My husband and I have been married for five years but have only lived together for a total of seven months. He works out of town, and I see him only a couple of times each month. I want to trust him, but sometimes my head gets filled with ideas that I don’t know what to do with. Can you give me some advice?
Can I give you a compliment instead? You’re amazing. I don’t know many people who could sustain an intimate relationship in the 21st century if they only spent time with their partner twice a month. Under the restrictions you live by, it seems natural that the ego would kick up occasional concerns. When your trust erodes, be attentive to the underlying motivation. Do you believe that your husband is telling you the truth about his life? Are you telling yourself and your husband the truth about your feelings and needs? Or do you keep quiet in hopes that doing so will keep the peace?
Feminist author Naomi Wolf wrote, “There is only one thing more frightening than speaking your truth. And that is not speaking.” If you are not honest with yourself or others, fear arises within you to alert you to your deception. You have a responsibility to sift through your fears and discern which are valid. It’s possible that the form of your marriage fails to represent the partnership that you desire for yourself. If so, talk to your husband about restructuring the relationship so that it provides sustenance for you both. But if your mistrust arises randomly and produces cycles of obsessive thoughts that you feel helpless to stop, try changing activities. If you are watching television, do housework or go for a walk. If the obsession persists, confront it (Is it true that my husband is out with another woman?), scout for the belief that provides its energy (example: I am afraid that I am not attractive enough for him) and then heal the core issue (example: I’m not comfortable with aging; let me turn that over to my higher power). With conscious effort, you can free yourself from the burden of mistrust.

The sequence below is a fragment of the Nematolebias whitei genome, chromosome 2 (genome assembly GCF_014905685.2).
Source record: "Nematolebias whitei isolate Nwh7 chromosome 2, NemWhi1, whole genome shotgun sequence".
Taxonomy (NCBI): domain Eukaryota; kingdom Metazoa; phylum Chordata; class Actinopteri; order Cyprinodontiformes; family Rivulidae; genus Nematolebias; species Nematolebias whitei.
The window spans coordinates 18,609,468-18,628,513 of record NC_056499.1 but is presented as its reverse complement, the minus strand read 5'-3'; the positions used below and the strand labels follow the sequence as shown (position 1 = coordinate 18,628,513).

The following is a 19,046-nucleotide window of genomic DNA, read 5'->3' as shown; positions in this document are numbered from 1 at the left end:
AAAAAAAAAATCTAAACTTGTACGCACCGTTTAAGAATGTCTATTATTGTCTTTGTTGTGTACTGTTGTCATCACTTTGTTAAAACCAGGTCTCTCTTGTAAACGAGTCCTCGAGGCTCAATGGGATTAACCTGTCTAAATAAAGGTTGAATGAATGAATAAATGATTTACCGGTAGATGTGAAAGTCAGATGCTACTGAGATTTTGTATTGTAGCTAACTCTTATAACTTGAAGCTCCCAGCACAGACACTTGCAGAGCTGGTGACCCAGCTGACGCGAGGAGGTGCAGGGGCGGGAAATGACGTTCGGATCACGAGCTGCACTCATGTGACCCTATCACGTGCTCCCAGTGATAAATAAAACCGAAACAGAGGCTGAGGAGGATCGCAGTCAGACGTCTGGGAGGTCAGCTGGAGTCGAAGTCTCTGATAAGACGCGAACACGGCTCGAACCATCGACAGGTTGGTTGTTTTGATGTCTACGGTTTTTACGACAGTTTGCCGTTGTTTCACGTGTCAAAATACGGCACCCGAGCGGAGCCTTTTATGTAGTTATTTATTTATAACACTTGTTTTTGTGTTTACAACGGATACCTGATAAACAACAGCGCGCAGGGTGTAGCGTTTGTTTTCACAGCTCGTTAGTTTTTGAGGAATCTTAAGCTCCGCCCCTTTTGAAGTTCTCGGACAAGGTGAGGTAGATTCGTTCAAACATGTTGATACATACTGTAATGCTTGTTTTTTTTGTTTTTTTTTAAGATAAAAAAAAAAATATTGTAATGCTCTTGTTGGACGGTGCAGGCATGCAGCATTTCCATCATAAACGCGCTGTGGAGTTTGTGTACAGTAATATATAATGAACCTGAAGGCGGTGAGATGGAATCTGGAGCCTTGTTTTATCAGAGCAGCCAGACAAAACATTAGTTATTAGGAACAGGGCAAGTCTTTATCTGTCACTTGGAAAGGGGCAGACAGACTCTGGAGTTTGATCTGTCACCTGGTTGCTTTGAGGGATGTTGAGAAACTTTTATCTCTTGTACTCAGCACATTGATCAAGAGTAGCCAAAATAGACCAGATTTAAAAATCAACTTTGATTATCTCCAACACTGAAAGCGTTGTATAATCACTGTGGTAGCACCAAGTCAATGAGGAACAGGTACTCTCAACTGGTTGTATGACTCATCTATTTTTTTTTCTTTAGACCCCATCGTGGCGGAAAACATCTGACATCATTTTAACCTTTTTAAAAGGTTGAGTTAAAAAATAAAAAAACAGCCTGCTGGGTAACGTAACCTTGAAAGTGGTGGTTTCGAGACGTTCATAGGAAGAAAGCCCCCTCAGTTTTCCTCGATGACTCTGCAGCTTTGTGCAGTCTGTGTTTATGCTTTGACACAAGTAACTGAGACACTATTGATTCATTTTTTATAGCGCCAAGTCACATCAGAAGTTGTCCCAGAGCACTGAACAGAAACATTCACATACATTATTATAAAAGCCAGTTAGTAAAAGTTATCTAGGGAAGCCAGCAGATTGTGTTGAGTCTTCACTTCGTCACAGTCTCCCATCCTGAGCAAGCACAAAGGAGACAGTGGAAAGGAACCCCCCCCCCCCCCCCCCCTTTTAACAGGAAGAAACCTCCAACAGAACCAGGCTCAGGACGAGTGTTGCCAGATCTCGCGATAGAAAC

I have an attachment problem. I have no problem accepting it, but in a relationship it’s not a good thing. I can get myself hurt if I’m so attached to the person I love.
Attachment becomes a problem when you are attached to the wrong person, place, thing, symbol or institution. If you keep God at the center of your life and are committed to service for those who are suffering in this world, there is no avenue by which self-centeredness can take hold in you. The attempt to avoid hurt feelings is a pattern of the neurotic ego. All true love involves risk, which means that occasionally feeling hurt is part of the deal.
I was in the grocery store, and this guy kept smiling at me. I could feel the connection between us like heat inside me. I didn’t say anything to him, and now I regret it. I think it was love at first sight. Should I have talked to him? Is it OK to meet a man in the grocery store?
Yes, absolutely introduce yourself to interesting people you meet in the mundane moments of your life. But don’t buy into the belief in love at first sight. The exchange of heat is biological. It may have heralded lust at first sight or possibly attraction at first sight, but not love. Genuine love requires knowledge of the other person. To really love someone is to understand and accept his or her gifts, quirks, insecurities and annoying habits and still desire the person’s consistent presence in your life.